Amy Harper Bellafonte is six years old and her mother thinks she's the most important person in the whole world. She is. Anthony Carter doesn't think he could ever be in a worse place than Death Row. He's wrong. FBI agent Brad Wolgast thinks something beyond imagination is coming. It is.

Written by Iris

When I first decided to wrap The Passage by Justin Cronin as a Blind Book Date, I found myself so intrigued by the descriptions I came across (“government experiment of apocalyptic proportions”, “dystopia with teeth”) that I decided to pick it up for myself. These books are quite chonky – the shortest in the trilogy still weighs in at a whopping 750 pages – but I liked the first one so much that I immediately followed it up with the second part, The Twelve. Unlike some unfortunate early readers who had to wait several years for part three, The City of Mirrors, my timing was lucky enough that I only had to wait a few short weeks to dive into that one.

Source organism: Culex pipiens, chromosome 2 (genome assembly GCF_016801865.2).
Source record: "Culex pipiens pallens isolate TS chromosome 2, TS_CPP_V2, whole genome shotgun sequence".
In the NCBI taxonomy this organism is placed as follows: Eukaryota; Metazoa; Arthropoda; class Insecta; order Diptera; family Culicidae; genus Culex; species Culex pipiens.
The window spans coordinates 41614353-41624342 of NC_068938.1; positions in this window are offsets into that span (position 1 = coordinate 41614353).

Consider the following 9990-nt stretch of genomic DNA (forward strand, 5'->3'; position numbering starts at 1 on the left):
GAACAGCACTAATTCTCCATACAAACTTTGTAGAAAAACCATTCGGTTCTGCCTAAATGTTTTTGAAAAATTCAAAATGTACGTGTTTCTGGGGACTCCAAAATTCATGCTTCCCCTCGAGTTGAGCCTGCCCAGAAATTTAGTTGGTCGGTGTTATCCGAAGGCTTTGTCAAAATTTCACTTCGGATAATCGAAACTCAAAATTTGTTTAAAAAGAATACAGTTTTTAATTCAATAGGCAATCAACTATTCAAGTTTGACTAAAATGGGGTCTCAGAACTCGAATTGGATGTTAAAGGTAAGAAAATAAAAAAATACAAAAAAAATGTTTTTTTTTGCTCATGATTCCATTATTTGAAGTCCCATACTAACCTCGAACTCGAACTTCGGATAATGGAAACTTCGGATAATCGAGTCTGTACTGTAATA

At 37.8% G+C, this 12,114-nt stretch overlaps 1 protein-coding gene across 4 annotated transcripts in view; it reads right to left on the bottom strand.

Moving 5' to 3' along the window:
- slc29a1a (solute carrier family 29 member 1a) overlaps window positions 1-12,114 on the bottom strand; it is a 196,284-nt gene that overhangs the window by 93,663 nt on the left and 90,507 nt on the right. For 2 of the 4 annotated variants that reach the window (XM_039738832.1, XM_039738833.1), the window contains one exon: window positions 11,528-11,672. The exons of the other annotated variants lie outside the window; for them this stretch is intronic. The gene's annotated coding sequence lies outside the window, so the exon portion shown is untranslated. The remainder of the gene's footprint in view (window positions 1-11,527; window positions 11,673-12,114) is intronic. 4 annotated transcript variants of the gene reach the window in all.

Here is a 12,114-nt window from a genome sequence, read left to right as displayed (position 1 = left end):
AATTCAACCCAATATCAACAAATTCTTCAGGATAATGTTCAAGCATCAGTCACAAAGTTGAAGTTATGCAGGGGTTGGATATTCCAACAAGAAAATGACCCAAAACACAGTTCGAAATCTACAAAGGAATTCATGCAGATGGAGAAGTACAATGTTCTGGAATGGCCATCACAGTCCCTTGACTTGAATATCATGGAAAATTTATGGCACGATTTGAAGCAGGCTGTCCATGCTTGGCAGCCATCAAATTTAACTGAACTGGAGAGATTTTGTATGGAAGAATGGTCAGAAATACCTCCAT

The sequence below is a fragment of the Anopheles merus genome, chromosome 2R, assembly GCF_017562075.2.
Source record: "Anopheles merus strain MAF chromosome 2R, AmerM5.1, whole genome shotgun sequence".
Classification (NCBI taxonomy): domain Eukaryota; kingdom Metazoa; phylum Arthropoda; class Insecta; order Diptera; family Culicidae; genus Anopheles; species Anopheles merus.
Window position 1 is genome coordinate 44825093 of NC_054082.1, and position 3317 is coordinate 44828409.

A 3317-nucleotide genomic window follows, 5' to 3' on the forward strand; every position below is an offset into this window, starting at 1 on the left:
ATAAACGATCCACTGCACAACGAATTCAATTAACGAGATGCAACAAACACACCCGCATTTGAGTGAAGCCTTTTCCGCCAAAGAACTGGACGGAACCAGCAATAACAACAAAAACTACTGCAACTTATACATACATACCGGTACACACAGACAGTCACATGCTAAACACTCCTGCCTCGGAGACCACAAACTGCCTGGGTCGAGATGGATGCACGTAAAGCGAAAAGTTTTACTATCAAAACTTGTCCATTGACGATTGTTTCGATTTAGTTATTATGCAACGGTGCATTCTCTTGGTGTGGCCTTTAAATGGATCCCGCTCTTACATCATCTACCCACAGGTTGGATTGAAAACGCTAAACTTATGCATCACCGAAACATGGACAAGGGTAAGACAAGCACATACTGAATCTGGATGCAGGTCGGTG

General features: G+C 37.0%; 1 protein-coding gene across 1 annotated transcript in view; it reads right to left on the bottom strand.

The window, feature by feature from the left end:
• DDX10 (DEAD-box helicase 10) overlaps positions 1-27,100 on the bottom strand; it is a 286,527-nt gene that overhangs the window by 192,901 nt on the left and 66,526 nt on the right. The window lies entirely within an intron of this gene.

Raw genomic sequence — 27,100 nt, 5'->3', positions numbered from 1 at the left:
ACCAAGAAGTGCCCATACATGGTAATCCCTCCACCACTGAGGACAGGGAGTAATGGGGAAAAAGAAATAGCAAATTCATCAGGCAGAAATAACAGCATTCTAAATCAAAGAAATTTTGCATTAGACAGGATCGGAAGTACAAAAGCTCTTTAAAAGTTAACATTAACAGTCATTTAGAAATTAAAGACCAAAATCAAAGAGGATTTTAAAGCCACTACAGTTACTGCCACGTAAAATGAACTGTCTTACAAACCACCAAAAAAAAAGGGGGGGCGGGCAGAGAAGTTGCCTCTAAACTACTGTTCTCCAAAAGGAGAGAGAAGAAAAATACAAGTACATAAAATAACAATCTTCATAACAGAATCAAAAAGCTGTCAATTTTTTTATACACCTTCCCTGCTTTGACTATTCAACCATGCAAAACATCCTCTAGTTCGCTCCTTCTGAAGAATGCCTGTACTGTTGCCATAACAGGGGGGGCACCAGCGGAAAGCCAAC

The premise: in search of immortality, scientists accidentally turn a dozen death-row inmates into viral mutants that cause a complete apocalypse across North America. Somewhat similar to The Girl With All the Gifts and The Walking Dead, the story is focused mostly around a few different groups of survivors. Both the epic “save-the-world-from-doom” narrative AND the personal story of a small group of individuals feature beautifully. I highly recommend this series for its intriguing (post-)apocalyptic story set in an elaborately fleshed out world, featuring a varied cast of characters that’ll have you really rooting for them.

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